The Parks Committee allocated some £20,000 in the estimates for 1973/74 for a conservatory in Roath Park. The Conservatory was built on the site of the two historic greenhouses - the Chrysanthemum House and the smaller Cactus House. It was also known as the New Plant House and the Tropical House.
In the initial planting scheme suggested by Terry Davies there was to be a pond and planting beds in the middle and staging all around the perimeter to hold a collection of tropical pot plants. The roof and staging were to be supported by purlins which were to be the supports for rampant climbers and vines. This was very like the show house at Wisley at the time. After consideration, this was considered to be too expensive and too labour intensive and an alternative plan was drawn up. In the revised plan there was to be a temperate glasshouse (55 degree winter night temperatures), with a fully landscaped interior including a larger pond and a waterfall. It would be mostly stocked with plants from the castle nursery and it could staffed by a single person.
It is thought to have been opened in the summer of 1975. There was an official ceremony attended by the Lord Mayor. Music was played on a flute by Imogen O'Rourke on the path above the waterfall. The entry charge was set to 5 pence in June 1975.
A photograph of the Conservatory (the “present Tropical House”) appeared in Cardiff Yesterday No 12, along with one of Chrysanthemum House which it was said to have replaced in the early 1970s.
The 25 second, silent video clip below is an excerpt from an unpublished, untitled cine film circa 1974. The person seen walking up the steps inside the Conservatory is Trevor Addis, who was the builder.
In 1989 the original glass windows were replaced with triple polycarbonate. This material was considered safer than the glass windows, which were subject to regular breakages. It was also expected to deliver savings on heating costs and therefore was partly funded from the Council's Energy Conservation Programme. The full cost was estimated to be £40,000, of which £10,000 was energy conservation funding. The anticipated energy savings were estimated be a minimum of 26% annually.
The sundial, with a green pennant sandstone base, was presented in memory of Councillor Gerald Brinks by his family, c.1992. The sundial was removed c.2013 when the conservatory entrance was remodelled.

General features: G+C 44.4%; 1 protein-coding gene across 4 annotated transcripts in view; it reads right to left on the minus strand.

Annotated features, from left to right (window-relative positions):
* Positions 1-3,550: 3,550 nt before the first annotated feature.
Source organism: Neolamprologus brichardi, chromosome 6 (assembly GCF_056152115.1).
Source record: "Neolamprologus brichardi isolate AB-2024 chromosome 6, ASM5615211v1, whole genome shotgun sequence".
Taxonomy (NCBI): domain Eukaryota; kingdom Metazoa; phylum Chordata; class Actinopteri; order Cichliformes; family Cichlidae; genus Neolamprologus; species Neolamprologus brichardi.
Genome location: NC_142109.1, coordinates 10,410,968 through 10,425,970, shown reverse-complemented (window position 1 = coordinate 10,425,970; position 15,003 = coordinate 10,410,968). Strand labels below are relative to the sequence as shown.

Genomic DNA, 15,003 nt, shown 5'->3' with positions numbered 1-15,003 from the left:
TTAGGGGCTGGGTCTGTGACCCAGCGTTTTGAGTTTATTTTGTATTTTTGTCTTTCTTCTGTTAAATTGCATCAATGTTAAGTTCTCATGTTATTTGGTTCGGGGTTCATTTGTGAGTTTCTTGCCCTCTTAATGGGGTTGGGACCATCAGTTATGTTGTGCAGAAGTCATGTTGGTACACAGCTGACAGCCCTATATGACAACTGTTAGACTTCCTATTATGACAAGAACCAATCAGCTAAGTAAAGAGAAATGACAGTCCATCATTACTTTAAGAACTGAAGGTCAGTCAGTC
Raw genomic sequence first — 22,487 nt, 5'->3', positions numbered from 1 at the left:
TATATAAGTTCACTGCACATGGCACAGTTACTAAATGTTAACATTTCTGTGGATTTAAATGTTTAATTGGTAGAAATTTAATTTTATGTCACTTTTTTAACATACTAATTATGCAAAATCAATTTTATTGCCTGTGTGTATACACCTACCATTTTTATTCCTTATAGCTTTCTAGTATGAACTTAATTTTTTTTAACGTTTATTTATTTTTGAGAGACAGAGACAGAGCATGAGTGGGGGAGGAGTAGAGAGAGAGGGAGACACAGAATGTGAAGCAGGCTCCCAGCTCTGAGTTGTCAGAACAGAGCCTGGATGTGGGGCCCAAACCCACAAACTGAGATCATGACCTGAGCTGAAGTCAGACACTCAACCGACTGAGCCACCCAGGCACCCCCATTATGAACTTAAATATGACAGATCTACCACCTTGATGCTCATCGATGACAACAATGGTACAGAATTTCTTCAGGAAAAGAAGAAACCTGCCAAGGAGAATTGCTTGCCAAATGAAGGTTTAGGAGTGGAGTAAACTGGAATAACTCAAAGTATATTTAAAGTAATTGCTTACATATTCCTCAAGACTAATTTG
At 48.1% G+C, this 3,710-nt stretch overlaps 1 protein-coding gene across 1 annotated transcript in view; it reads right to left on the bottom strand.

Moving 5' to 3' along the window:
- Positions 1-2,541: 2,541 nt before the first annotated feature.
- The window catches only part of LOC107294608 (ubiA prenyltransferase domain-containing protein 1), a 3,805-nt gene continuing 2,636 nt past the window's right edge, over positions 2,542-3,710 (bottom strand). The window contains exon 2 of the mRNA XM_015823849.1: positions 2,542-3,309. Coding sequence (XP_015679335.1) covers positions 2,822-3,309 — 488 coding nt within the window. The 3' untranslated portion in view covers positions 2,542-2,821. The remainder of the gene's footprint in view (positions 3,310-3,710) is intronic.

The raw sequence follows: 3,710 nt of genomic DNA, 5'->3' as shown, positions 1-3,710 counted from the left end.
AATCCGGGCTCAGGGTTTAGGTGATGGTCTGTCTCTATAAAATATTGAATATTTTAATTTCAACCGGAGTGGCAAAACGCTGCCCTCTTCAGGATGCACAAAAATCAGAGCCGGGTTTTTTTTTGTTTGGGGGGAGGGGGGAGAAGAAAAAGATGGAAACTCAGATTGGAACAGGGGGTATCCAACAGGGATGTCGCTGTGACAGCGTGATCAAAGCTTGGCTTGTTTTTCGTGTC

The installation of the sundial included ornamental paving and flower beds on the south side of the entrance area. In the 1990s there was also a small flower bed, three bricks high, against the main conservatory wall. This was originally for display plants - Cyclamen in winter and often Geraniums in summer - but later there were Fuchsias and Jasmine. These were replaced in the early 2000s by a Cactus collection, which was removed, along with the entire bed, when the entrance area was remodelled around 2013 to create a shop front to sell plants and other items.
In 2005 the admission charge was £1.05 for adults and 55p for juniors, over 60s and students. In 2016 the equivalent charges are £2.00 and £1.00.
Two historic plant lists exist for the Conservatory, for 1980 and for 1993/94. Both are of unknown origin. They have been slightly edited and alphabetically sorted to make them easier to use.
The present day Conservatory, which measures 43M x 19.5M excluding the foyer, is the focal point for the Botanic Garden and fulfills the educational role originally envisaged for the aquarium. It is heated and contains many unusual species of plants and trees. There is also a large fish pond containing carp and turtles.
In 2018 the Friends of Roath Park raised the money to replace the pond liner which had become leaky over time.
Sources of Information